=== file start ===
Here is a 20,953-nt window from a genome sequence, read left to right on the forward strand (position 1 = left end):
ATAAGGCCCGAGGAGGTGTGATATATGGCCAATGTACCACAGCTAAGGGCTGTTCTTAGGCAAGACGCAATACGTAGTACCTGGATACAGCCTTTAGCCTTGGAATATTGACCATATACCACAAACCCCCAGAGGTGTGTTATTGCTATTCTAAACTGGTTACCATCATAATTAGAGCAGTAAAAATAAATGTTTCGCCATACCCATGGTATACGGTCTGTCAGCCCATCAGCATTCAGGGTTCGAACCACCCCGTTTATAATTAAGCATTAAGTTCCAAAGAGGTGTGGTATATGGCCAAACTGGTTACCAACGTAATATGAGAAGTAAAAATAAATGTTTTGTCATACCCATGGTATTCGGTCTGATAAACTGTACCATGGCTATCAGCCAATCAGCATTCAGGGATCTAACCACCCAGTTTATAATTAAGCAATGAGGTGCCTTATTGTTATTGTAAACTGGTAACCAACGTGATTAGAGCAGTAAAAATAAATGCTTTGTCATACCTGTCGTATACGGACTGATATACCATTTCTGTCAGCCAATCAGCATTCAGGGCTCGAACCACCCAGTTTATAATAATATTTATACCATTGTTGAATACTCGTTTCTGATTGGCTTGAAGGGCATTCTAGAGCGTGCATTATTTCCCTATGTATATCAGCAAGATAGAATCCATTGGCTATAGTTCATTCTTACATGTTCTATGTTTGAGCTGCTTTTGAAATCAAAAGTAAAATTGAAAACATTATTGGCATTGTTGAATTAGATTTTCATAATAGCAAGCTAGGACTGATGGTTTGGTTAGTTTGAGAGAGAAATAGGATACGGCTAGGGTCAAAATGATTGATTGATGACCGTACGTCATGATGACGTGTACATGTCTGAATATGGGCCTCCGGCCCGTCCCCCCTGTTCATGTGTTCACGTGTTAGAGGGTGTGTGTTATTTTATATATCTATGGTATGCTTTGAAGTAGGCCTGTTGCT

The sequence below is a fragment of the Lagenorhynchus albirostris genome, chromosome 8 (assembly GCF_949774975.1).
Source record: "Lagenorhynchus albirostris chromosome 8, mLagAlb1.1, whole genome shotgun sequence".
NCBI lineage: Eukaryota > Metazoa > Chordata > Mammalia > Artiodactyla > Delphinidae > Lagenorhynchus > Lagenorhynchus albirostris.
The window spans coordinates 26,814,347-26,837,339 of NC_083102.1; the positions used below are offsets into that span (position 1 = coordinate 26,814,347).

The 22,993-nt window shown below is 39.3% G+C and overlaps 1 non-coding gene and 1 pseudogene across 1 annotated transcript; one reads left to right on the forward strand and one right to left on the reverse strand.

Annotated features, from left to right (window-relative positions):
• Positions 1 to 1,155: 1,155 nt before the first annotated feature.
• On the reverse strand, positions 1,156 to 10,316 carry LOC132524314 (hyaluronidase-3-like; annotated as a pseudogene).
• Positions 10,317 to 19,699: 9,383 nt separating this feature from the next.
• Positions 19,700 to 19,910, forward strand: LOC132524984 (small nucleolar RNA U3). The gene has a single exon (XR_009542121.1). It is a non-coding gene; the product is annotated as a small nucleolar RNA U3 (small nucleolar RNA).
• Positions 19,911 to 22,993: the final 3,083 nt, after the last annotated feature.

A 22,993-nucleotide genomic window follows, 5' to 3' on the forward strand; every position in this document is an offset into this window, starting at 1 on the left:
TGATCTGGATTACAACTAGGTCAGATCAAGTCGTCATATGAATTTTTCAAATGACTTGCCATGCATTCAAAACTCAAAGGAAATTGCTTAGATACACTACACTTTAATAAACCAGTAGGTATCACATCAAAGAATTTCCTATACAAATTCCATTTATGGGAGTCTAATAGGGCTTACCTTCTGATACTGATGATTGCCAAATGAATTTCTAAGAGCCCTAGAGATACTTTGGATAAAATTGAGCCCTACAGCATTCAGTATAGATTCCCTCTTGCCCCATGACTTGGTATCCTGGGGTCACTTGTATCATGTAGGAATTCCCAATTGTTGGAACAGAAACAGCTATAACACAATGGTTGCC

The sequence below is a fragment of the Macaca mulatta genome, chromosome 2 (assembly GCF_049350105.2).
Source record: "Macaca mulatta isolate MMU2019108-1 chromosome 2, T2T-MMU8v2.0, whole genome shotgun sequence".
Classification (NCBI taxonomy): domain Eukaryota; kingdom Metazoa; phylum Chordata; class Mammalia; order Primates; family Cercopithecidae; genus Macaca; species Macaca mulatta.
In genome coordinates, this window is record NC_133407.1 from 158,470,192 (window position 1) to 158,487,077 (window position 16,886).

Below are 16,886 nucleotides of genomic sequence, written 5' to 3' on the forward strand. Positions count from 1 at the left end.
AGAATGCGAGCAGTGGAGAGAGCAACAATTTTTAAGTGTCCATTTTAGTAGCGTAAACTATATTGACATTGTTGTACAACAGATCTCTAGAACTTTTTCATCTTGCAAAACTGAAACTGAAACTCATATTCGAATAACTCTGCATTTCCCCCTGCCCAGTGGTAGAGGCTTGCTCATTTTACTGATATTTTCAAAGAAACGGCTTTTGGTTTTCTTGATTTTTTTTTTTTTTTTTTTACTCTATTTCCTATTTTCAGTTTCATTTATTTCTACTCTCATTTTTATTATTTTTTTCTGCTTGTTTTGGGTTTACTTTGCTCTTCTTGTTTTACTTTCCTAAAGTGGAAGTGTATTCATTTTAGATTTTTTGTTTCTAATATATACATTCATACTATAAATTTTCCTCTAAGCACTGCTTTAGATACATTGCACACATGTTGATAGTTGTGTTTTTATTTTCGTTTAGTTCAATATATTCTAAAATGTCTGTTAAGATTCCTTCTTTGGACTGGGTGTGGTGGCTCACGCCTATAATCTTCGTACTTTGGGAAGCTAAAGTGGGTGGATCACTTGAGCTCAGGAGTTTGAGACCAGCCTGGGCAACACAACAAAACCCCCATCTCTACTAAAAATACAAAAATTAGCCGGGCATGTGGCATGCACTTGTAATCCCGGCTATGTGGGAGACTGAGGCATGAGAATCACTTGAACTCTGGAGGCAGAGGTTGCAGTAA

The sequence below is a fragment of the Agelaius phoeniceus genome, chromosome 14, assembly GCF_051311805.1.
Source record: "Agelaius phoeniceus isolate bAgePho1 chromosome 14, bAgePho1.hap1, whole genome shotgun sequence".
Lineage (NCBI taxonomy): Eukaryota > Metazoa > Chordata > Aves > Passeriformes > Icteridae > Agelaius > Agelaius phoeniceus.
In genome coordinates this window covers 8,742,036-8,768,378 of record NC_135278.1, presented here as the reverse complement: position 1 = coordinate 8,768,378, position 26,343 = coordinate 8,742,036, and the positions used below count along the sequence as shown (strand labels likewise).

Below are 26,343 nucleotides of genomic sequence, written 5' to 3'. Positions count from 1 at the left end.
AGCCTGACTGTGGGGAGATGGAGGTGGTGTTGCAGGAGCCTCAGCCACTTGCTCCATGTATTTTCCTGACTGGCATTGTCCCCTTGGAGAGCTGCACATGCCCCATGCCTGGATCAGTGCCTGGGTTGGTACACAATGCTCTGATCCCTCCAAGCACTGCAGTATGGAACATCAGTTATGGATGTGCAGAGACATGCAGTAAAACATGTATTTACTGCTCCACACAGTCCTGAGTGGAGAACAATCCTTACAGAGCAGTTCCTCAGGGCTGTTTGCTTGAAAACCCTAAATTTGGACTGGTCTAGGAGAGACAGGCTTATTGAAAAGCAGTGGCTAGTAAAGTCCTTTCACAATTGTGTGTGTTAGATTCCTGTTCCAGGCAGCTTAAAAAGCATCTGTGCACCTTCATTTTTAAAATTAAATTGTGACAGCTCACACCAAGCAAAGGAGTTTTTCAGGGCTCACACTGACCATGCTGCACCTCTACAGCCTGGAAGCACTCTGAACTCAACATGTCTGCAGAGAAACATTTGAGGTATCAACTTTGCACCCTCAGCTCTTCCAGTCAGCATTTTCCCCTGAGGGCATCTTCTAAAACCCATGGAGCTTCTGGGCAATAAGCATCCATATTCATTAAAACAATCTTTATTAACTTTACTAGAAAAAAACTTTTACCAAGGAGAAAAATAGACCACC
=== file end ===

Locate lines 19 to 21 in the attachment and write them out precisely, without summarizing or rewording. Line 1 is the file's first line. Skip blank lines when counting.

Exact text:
In genome coordinates, this window is record NC_133407.1 from 158,470,192 (window position 1) to 158,487,077 (window position 16,886).

Below are 16,886 nucleotides of genomic sequence, written 5' to 3' on the forward strand. Positions count from 1 at the left end.
AGAATGCGAGCAGTGGAGAGAGCAACAATTTTTAAGTGTCCATTTTAGTAGCGTAAACTATATTGACATTGTTGTACAACAGATCTCTAGAACTTTTTCATCTTGCAAAACTGAAACTGAAACTCATATTCGAATAACTCTGCATTTCCCCCTGCCCAGTGGTAGAGGCTTGCTCATTTTACTGATATTTTCAAAGAAACGGCTTTTGGTTTTCTTGATTTTTTTTTTTTTTTTTTTACTCTATTTCCTATTTTCAGTTTCATTTATTTCTACTCTCATTTTTATTATTTTTTTCTGCTTGTTTTGGGTTTACTTTGCTCTTCTTGTTTTACTTTCCTAAAGTGGAAGTGTATTCATTTTAGATTTTTTGTTTCTAATATATACATTCATACTATAAATTTTCCTCTAAGCACTGCTTTAGATACATTGCACACATGTTGATAGTTGTGTTTTTATTTTCGTTTAGTTCAATATATTCTAAAATGTCTGTTAAGATTCCTTCTTTGGACTGGGTGTGGTGGCTCACGCCTATAATCTTCGTACTTTGGGAAGCTAAAGTGGGTGGATCACTTGAGCTCAGGAGTTTGAGACCAGCCTGGGCAACACAACAAAACCCCCATCTCTACTAAAAATACAAAAATTAGCCGGGCATGTGGCATGCACTTGTAATCCCGGCTATGTGGGAGACTGAGGCATGAGAATCACTTGAACTCTGGAGGCAGAGGTTGCAGTAA